28 December 2007

Clean Tech: Solar Cell Production up in 2007, Says Earth Policy Institute

Lester Brown's Earth Policy Institute (EPI) has issued its "Eco-Economy Indicators" for the global solar industry in 2007. And it's positive news. Here are the "top ten points of light" from the report as I see it:

1.) Production of photovoltaics (PV) jumped to 3,800 megawatts worldwide, up an estimated 50 percent over 2006. At the end of the year, according to preliminary data, cumulative global production stood at 12,400 megawatts, enough to power 2.4 million U.S. homes. This represents an average growth of 48 percent each year since 2002 -- essentially doubling every two years.

2.) Among PVs, new thin-film technologies, such as that being developed by Green Skeptic-favorite First Solar (FSLR), is fast-growing taking advantage of the worldwide shortage of polysilicon, which is used in more traditional solar cell technologies. EPI reports that thin film grew from 4 percent of the market in 2003 to 7 percent in 2006. Polysilicon supply is expected to match demand by 2010, but not before thin film grabs 20 percent of the market.

3.) The top five PV-producing countries are Japan, China, Germany, Taiwan, and the United States, according to EPI. After almost tripling its PV production in 2006, China is believed to have more than doubled output in 2007. With more than 400 PV companies, China’s market share has exploded from 1 percent in 2003 to over 18 percent today. Having eclipsed Germany in 2007 to take the number two spot, China is now on track to become the number one PV producer in 2008. The United States, which gave the world the solar cell, has dropped from third to fifth place as a solar cell manufacturer since 2005, overtaken by China in 2006 and Taiwan in 2007.

4.) China is planning a 100-megawatt solar PV farm in Dunhuang City in the northwestern province of Gansu, which would have five times the capacity of the largest PV power plant in the world today.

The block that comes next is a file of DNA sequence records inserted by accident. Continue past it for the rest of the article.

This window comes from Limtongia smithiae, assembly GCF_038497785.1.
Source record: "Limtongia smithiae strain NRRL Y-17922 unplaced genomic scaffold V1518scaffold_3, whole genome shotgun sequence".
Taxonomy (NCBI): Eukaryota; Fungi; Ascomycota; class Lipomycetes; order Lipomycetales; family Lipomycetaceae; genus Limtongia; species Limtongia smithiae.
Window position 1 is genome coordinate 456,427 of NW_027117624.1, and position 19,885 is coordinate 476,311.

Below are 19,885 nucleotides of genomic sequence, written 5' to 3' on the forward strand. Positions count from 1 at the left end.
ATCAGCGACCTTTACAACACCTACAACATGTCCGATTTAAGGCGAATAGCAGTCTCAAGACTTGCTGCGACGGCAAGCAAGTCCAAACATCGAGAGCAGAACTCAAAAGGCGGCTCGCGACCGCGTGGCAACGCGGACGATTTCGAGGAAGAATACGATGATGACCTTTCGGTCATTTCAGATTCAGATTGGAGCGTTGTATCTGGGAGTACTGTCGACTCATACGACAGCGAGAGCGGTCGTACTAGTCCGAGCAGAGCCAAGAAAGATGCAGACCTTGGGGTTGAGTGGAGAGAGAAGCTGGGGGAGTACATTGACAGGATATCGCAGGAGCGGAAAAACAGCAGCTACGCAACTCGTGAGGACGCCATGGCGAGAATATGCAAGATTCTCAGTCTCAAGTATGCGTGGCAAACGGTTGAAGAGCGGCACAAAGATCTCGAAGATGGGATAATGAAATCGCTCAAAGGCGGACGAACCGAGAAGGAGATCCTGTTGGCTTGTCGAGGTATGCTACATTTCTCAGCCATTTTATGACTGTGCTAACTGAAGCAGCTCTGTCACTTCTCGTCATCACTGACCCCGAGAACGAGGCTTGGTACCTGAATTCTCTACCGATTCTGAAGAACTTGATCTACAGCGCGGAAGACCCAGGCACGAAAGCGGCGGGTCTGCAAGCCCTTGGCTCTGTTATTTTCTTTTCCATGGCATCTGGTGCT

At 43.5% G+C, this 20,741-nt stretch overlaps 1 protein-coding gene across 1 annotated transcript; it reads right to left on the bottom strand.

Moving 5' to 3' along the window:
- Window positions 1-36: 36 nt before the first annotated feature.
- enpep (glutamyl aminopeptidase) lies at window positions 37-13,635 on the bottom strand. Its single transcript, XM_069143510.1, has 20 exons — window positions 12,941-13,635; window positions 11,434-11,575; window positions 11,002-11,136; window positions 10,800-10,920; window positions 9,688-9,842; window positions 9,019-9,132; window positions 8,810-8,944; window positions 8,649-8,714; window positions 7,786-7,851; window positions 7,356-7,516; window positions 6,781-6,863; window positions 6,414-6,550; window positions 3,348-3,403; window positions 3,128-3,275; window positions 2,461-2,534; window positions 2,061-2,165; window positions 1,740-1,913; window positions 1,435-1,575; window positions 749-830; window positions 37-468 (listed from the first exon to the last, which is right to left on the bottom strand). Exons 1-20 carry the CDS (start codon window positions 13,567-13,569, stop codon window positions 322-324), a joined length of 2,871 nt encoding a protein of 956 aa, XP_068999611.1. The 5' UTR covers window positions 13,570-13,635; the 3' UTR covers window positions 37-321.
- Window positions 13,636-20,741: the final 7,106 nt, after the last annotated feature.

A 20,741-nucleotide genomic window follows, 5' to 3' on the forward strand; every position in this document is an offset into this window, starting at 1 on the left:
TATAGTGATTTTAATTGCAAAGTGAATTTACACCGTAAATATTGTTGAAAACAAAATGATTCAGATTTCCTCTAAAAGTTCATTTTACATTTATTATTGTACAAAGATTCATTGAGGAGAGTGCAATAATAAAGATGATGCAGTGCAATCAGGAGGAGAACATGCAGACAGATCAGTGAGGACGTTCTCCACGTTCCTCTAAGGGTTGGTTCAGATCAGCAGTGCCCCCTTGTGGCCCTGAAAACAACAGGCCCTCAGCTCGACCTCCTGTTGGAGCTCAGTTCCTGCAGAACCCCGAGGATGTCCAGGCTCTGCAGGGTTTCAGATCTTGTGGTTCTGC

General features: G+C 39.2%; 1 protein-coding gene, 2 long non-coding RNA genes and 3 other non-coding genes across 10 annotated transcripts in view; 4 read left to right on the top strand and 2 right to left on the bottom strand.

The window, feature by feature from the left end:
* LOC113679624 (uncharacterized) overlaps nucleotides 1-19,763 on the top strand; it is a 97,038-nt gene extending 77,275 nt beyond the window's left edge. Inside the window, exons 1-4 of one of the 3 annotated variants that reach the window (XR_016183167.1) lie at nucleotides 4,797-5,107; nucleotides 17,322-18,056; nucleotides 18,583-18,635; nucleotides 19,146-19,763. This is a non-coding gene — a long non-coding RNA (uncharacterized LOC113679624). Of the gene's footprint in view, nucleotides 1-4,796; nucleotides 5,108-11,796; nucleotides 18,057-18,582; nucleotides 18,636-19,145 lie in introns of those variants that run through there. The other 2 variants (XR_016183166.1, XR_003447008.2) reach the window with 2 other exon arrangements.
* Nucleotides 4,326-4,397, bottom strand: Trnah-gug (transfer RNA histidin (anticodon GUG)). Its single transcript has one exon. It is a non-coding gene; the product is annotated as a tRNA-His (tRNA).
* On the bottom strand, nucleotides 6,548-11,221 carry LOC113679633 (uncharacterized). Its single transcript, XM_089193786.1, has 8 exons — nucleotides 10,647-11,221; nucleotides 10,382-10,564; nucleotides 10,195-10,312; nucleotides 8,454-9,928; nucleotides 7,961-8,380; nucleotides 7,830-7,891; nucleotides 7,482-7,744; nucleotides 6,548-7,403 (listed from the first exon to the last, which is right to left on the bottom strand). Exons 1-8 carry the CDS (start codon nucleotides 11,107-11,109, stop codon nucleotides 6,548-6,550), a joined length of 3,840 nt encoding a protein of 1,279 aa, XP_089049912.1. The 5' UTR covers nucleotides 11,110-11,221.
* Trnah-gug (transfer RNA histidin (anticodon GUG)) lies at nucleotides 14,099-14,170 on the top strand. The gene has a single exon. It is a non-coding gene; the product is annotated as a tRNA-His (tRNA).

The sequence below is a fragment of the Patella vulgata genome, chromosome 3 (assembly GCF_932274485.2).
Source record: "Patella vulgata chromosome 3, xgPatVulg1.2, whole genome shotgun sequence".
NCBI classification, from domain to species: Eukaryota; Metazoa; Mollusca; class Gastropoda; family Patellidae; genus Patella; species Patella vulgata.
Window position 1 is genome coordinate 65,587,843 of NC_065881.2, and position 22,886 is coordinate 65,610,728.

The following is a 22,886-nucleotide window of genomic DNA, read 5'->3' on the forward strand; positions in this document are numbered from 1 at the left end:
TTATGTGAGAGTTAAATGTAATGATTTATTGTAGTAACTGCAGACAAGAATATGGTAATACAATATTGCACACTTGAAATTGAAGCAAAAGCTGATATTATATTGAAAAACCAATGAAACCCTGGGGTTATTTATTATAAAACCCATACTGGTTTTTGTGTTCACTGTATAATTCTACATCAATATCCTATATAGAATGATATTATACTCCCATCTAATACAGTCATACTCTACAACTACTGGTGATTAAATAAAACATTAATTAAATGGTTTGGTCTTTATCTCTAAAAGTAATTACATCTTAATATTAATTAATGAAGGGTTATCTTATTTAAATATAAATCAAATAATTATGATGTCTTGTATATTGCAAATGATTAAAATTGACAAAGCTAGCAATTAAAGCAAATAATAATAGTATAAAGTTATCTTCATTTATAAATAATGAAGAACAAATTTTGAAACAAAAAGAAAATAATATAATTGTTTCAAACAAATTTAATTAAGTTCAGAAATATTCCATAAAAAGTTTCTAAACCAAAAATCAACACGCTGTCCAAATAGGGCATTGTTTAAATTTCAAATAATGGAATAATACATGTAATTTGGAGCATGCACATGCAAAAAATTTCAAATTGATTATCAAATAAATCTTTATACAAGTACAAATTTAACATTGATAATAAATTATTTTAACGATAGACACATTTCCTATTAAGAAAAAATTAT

5.) Despite its skies being cloudy two thirds of the time, Germany has been the leading market for PV installations since it overtook Japan in 2004. In 2006, Germany, adding 1,050 megawatts, became the first country to install more than one gigawatt in a single year. Japan, the United States, and Spain round out the top four markets with 350, 141, and 70 megawatts installed in 2006, respectively. (See EPI data.)

6.) Growth in US installations increased from 20 percent in 2005 to 31 percent in 2006, primarily driven by California and New Jersey. The California Solar Initiative was launched in January 2006 as part of the state’s Million Solar Roofs program to provide more than US$3 billion in incentives for solar power. The goal is to generate 3,000 megawatts of new solar power statewide by 2017. New Jersey’s Clean Energy Rebate Program, which began in 2001, offers a rebate of up to US$3.50 per watt for residential PV systems, contributing to a more than tripling of installations between 2005 and 2006.

7.) Of the world’s PV manufacturers in 2007, Sharp (Japan), Q-Cells (Germany), and Suntech (China) claimed the top three positions. (See EPI data.) But after holding the top spot for more than six years, Sharp, hampered by limited access to polysilicon, is likely to post only a 4-percent growth in production in 2007, well below the 50 percent industry average.

However, Sharp’s annual thin-film production capacity is on track to increase from 15 megawatts today to 1,000 megawatts per year in 2010. Suntech, a relatively new firm started in 2001, was the fourth-largest PV manufacturer in 2006, and eclipsed Kyocera in 2007 to take third place. In the first half of 2007, Suntech produced almost as much PV as it did in all of 2006.

8.) Capitalizing on the polysilicon supply crunch, First Solar in the United States moved into the top 15 global manufacturers in 2006 by producing 60 megawatts of cadmium telluride thin-film PV, triple its production in 2005. In the first half of 2007, First Solar leapt onto the top 10 list, moving up five spots to number eight and continuing its reign as the fastest-growing PV manufacturing company in the world.

9.) The average price for a PV module, excluding installation and other system costs, has dropped from almost $100 per watt in 1975 to less than $4 per watt at the end of 2006. (See EPI data.) With expanding polysilicon supplies, average PV prices are projected to drop to $2 per watt in 2010. For thin-film PV alone, production costs are expected to reach $1 per watt in 2010, at which point solar PV will become competitive with coal-fired electricity.

10.) With concerns about rising oil prices and climate change spawning political momentum for renewable energy, solar electricity is poised to take a prominent position in the global energy economy.

For a more complete report, see EPI Eco-Economy Indicators: Solar

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